Vista Theatre

The Vista Theatre in Los Feliz, Los Angeles is one of my favorite places to see a movie.

This restored neighborhood treasure is one of the few freestanding, single-screen, movie houses in Los Angeles.

When the theatre opened its doors on October 16, 1923 it was known as Lou Bard Playhouse and operated as a vaudeville type theatre. The first movie to air was “Tips” staring Baby Peggy and the 838-seat auditorium was filled to capacity.

While enjoying initial success the years that followed were challenging. The venue suffered from a series of accusations about being communist sympathizers, threats from the city to revoke its operating license for airing soft-core, hard-core, and gay pornography, and multiple owners who failed to successfully revive the movie house to its original glory.

Alas, by the early 90s the venue fell into disrepair.

And then along came Lance Alspaugh, now owner, partner, and director of Vintage Cinemas (they also run Los Feliz 3 on Vermont.)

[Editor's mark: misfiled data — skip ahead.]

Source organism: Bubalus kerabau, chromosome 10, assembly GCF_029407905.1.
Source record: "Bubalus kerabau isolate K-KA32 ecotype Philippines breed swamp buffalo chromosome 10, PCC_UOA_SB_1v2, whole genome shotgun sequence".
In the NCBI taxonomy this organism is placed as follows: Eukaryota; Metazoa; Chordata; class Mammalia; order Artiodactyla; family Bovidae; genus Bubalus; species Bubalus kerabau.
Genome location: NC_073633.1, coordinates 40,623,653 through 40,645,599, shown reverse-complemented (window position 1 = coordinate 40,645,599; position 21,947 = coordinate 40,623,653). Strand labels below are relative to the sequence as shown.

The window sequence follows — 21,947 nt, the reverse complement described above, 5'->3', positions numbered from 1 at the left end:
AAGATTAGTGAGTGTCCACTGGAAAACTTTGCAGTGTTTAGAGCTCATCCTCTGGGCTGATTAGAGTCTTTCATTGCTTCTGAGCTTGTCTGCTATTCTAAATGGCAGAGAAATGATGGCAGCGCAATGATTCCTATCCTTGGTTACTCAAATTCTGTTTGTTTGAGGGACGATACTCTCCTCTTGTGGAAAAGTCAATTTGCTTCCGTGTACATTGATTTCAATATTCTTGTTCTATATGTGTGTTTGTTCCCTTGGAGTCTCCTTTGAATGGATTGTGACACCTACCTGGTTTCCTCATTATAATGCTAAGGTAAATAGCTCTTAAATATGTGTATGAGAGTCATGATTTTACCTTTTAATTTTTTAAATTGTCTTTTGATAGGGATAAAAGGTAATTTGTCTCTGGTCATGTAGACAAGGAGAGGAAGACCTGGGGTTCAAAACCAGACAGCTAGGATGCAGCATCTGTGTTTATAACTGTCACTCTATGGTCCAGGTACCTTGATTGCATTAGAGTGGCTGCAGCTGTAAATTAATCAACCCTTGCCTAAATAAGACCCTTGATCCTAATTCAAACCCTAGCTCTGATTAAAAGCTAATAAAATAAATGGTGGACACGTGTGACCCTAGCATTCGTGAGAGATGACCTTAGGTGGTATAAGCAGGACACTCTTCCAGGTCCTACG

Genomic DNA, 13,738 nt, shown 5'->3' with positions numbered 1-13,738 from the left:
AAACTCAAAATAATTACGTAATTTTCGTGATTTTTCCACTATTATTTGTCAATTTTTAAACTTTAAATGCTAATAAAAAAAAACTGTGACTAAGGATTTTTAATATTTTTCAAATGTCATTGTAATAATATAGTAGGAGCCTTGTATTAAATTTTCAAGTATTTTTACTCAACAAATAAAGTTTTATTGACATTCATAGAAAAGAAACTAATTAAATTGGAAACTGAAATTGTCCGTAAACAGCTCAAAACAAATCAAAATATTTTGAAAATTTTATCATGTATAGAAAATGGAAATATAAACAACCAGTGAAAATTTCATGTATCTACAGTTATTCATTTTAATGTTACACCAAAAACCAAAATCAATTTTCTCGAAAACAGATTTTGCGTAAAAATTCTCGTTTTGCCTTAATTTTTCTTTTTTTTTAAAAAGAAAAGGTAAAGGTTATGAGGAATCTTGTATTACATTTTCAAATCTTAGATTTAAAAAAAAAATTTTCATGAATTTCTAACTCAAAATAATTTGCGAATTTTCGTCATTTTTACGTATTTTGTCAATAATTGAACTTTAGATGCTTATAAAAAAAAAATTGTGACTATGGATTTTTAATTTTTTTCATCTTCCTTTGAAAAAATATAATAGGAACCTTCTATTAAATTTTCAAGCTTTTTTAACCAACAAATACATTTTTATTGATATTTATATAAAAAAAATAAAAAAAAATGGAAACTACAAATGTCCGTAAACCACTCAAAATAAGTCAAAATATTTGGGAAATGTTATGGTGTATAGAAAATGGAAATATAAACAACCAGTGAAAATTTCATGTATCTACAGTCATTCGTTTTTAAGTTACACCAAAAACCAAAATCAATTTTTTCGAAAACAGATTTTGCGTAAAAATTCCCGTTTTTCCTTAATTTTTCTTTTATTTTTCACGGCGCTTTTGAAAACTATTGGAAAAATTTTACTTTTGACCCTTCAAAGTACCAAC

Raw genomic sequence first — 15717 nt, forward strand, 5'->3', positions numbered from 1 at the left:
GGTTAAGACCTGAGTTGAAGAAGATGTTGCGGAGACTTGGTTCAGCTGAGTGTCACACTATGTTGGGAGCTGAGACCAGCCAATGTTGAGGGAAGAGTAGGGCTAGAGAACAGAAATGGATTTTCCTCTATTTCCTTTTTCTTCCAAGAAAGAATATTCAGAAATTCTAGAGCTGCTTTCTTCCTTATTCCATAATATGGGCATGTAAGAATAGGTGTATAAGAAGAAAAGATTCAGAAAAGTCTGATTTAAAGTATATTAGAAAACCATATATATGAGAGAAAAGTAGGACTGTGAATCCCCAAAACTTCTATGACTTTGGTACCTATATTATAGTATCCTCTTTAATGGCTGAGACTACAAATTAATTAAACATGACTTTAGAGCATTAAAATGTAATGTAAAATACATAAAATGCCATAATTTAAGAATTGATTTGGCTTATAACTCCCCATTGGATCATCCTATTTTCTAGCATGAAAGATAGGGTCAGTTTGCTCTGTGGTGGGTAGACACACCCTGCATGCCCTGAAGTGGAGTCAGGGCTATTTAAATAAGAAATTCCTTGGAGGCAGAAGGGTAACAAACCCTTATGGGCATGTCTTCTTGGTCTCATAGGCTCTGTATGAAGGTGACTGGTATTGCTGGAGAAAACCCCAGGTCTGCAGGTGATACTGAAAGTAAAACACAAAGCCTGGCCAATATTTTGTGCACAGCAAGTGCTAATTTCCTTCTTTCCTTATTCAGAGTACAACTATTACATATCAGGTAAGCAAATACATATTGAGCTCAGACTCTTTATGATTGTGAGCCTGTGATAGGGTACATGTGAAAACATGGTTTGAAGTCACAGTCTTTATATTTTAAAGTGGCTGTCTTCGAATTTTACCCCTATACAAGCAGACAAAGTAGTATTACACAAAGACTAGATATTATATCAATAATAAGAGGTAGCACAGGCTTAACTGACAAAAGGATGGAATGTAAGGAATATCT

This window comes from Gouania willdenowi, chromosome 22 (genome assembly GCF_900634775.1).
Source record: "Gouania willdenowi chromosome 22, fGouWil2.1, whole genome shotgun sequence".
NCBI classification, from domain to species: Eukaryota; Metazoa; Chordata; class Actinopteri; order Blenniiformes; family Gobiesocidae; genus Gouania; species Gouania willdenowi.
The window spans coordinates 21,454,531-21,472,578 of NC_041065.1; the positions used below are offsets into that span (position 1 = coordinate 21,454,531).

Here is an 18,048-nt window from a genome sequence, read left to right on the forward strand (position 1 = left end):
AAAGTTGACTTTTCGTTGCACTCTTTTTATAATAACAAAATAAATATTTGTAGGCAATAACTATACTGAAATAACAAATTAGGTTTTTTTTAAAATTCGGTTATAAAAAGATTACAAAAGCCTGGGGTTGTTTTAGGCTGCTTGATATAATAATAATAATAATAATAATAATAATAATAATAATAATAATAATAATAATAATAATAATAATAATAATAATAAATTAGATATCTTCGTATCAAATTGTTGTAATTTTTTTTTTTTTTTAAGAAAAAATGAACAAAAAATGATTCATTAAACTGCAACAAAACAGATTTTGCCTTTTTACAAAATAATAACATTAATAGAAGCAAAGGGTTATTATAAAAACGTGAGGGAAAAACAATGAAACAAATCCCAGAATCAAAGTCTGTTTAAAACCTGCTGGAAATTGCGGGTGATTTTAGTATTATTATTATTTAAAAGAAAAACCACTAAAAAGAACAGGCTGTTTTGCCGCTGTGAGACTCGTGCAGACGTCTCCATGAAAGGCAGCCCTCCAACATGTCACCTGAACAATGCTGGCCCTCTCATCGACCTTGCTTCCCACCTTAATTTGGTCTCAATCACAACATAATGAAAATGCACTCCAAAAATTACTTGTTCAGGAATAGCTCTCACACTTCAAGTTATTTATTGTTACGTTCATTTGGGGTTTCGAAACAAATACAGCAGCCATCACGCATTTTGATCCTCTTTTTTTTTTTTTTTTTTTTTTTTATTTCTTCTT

Alspaugh acquired the space in 1993.

While Alspaugh envisioned a complete gut, designer Ronald Wright persuaded him to restore the venue’s historic architecture instead.

Over the next several years the Egyptian inspired décor of the interior was painstakingly restored to its former glory. Every other row of seating was removed to provide more leg room for movie goers. A 50-foot screen and Dolby speakers were installed. While a new projection system was installed the 35mm film projector was kept intact. And a box office was created for the exterior.

Today, the Vista is praised for being one of  “… the last great original theaters in the L.A. area.”

It is one of the few movie houses with a 35mm projector and because of this it is given first dibs on airing blockbuster hits like Christopher Nolan’s Interstellar.

In fact, Nolan is so impressed with the Vista he said, “I went to the Vista a couple of weeks ago, with my kids to see the new Star Wars,” Nolan says, referring to the vintage theater in Los Feliz. “J.J. Abrams insisted they have a 35mm print at the Vista and it looked absolutely stunning. It was thrilling. It took me back to watching the original. And—by the way—the place was packed.”

I definitely agree with Nolan.

To read more about architecture in Los Angeles browse the chart below.